Published on June 4, 2018
City Mission Farm, PNG (DFAT/Flickr/CC BY 2.0)

Revamping PNG’s Agriculture Department

By Michael Bourke and Brendan Jinks

Most people in Papua New Guinea (PNG) rely heavily on agriculture for subsistence food production and cash income generation. Small-scale farming underwrites the national economy, but its output and impact through contributions to informal employment and trading is neither measured accurately nor publicly recognised. A modern nation that relies so heavily on agriculture requires an active Department of Agriculture which would take leadership on agricultural development. Its role would include advising other government departments and organisations on policies and programs; generating and publishing information, statistics and data; education and outreach programs; capacity building; and supporting preparation for and responses to natural disasters.

The Department of Agriculture has achieved a lot in the past. It was responsible for introducing potential food and export crops into PNG as well as developing successful coffee, cocoa, oil palm and fresh food sectors in the national economy[i]. Many other agricultural enterprises were also promoted with limited success, notably the production of grain crops and grain legumes.

The current Department of Agriculture and Livestock (DAL) is largely viewed as being under-resourced, and there are examples of it being bypassed by other national bodies, even on agricultural and rural matters. There appears to be a sense within the Department that it is not reaching its full potential. Highly skilled and qualified staff make the best of a difficult situation.

This is a critical time for the Department. The position of Secretary of DAL was advertised in PNG in late May 2018, and the appointment of a new Secretary presents a unique opportunity to change the direction of the Department. The government of PNG gave their vision for agricultural development in Alotau Accord II, and an opportunity exists to implement policy reforms with the leadership of a new Secretary. New and old challenges exist which require input from a national agriculture department. This includes data for climate change policy and carbon accounting. Suffering by rural villagers from natural disasters, such as droughts and earthquakes, can be mitigated when they have cash income. The most important source of cash for most villagers is from the sale of agricultural produce, and assistance from a national agricultural department is needed to facilitate this.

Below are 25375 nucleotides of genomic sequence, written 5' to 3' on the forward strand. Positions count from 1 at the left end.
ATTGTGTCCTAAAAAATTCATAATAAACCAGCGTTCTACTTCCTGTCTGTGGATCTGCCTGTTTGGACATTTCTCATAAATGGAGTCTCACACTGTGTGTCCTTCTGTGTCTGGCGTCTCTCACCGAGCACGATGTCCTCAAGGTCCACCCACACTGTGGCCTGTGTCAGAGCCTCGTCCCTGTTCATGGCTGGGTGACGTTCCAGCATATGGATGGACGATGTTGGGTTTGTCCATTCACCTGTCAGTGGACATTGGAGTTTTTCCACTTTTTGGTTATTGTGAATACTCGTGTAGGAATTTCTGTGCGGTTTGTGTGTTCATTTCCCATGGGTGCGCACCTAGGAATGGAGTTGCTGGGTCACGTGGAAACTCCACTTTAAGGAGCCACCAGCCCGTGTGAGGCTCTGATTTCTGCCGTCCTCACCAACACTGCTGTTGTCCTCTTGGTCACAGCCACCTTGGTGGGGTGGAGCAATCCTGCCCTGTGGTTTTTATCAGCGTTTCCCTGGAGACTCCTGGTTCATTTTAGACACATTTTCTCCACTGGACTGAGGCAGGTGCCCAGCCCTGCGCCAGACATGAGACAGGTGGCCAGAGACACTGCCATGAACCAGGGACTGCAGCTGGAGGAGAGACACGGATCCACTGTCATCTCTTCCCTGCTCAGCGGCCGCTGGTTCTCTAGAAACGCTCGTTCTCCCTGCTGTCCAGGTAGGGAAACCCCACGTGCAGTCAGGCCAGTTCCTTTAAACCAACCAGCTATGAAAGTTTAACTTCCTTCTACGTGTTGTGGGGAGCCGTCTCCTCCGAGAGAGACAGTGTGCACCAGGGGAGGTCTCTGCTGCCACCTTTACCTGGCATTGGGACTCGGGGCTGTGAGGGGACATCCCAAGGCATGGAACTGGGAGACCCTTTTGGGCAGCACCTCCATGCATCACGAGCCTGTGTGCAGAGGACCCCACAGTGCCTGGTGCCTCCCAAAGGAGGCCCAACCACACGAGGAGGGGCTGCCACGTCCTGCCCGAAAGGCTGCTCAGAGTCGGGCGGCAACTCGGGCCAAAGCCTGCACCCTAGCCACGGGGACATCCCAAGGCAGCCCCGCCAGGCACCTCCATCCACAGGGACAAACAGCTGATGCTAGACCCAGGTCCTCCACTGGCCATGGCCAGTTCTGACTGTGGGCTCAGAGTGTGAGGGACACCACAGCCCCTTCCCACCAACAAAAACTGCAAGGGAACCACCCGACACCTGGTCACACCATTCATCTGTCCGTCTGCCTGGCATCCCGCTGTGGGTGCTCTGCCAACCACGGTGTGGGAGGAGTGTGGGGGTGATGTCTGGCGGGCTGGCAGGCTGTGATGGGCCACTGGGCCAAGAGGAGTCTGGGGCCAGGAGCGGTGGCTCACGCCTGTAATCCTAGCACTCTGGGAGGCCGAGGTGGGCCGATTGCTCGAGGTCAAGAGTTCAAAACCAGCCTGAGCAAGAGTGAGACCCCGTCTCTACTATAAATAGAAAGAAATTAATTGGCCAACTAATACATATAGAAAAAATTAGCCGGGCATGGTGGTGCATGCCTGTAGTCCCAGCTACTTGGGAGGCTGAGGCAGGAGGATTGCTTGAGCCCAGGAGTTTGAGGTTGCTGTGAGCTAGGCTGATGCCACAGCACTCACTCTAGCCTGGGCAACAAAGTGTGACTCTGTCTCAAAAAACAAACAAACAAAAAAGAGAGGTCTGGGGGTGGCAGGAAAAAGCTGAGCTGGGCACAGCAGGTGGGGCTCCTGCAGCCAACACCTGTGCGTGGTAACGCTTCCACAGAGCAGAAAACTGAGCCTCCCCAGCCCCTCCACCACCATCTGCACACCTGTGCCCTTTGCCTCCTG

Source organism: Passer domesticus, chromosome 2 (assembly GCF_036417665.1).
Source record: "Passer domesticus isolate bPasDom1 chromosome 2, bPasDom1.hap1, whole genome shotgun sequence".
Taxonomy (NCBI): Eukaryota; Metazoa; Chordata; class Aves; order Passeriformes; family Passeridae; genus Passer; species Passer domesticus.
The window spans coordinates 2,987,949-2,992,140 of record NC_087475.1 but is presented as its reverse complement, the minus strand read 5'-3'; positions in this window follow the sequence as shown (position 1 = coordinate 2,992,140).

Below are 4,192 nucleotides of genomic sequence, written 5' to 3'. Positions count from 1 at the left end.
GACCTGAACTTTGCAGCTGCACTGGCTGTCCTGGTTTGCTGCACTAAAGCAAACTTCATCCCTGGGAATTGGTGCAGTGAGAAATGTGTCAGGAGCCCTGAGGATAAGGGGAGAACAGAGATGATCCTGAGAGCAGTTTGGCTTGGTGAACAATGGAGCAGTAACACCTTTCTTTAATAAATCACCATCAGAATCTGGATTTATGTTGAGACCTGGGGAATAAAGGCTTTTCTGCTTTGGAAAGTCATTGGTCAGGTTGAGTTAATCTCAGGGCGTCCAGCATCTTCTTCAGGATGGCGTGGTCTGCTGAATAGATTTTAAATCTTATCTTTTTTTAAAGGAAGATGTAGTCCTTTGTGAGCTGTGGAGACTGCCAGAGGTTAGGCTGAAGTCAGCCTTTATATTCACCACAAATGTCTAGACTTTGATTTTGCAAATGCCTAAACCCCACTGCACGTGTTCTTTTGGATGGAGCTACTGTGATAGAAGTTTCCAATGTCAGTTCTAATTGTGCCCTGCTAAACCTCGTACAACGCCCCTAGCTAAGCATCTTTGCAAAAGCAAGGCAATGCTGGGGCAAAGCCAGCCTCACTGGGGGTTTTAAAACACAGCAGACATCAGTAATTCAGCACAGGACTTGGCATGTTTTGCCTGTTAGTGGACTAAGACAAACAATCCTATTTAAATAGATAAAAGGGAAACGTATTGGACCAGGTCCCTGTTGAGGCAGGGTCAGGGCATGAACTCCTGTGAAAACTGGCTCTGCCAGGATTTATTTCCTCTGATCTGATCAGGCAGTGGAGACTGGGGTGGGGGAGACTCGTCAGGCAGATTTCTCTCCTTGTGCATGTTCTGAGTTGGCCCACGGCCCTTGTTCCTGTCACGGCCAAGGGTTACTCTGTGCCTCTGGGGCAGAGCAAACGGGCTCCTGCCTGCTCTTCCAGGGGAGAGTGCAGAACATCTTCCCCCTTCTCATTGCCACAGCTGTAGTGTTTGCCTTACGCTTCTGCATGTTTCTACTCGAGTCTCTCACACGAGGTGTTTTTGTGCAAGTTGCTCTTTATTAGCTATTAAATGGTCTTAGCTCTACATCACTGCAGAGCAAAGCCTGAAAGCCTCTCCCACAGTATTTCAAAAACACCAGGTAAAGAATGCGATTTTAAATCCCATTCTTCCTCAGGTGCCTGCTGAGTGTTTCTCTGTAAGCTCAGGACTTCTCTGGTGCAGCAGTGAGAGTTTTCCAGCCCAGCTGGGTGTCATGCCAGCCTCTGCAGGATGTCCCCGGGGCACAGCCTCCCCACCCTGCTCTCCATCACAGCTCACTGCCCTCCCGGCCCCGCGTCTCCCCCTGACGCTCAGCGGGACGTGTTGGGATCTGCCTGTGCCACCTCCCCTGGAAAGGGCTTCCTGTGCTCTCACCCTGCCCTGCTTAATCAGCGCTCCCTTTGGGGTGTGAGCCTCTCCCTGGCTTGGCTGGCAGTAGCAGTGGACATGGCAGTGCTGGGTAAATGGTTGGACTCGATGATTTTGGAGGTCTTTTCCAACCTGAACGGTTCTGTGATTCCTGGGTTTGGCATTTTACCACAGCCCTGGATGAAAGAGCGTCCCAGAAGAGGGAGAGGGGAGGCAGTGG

Here we offer some suggestions on the role a national agricultural department should play.


Agricultural development

  • Facilitate the development of innovative plant and animal enterprises, particularly for those agricultural products which are not addressed by existing agricultural bodies.
  • Provide support, information, training and co-ordination to provincial divisions of primary industry, NGOs and other organisations engaged in agricultural extension.
  • Develop or contribute to policies on food security, human nutrition and other priorities for agricultural development.


  • Provide advice on all aspects of agricultural production to the Minister of Agriculture, other government ministers, provincial administrations, private sector agri-businesses, NGOs, churches, and other partners and rural stakeholders engaged in agricultural development.
  • Provide advice to international bodies, including the Food and Agriculture Organisation of the UN, other UN agencies, World Bank, Asian Development Bank, International Fund for Agricultural Development, and bilateral development partners.
  • Collaborate with agricultural industry bodies in PNG, particularly those engaged with research and development of coffee, oil palm, cocoa, copra, fresh food, livestock, rubber and spices and with other bodies with mandates that impact on the agriculture sector, particularly quarantine and rural development financing.
  • Foster greater collaborative partnerships with institutions engaged in training in agriculture and natural resources, including the University of Technology, University of Natural Resources and Environment, University of PNG and the University of Goroka.

Information, statistics and data

  • Collate, maintain and generate statistics on agricultural production and prices, including domestic food, marketed food, export cash crops, domestic animals and exported animal products. Much statistical data is currently collected by industry bodies, the Bank of PNG, Fresh Produce Development Agency and the National Statistical Office. However, the quality of data is highly variable, it is not assembled in one location and is often difficult to access.
  • Maintain, update and make available information from national-level databases, including the PNG Resource Information System and Mapping Agricultural Systems of PNG databases.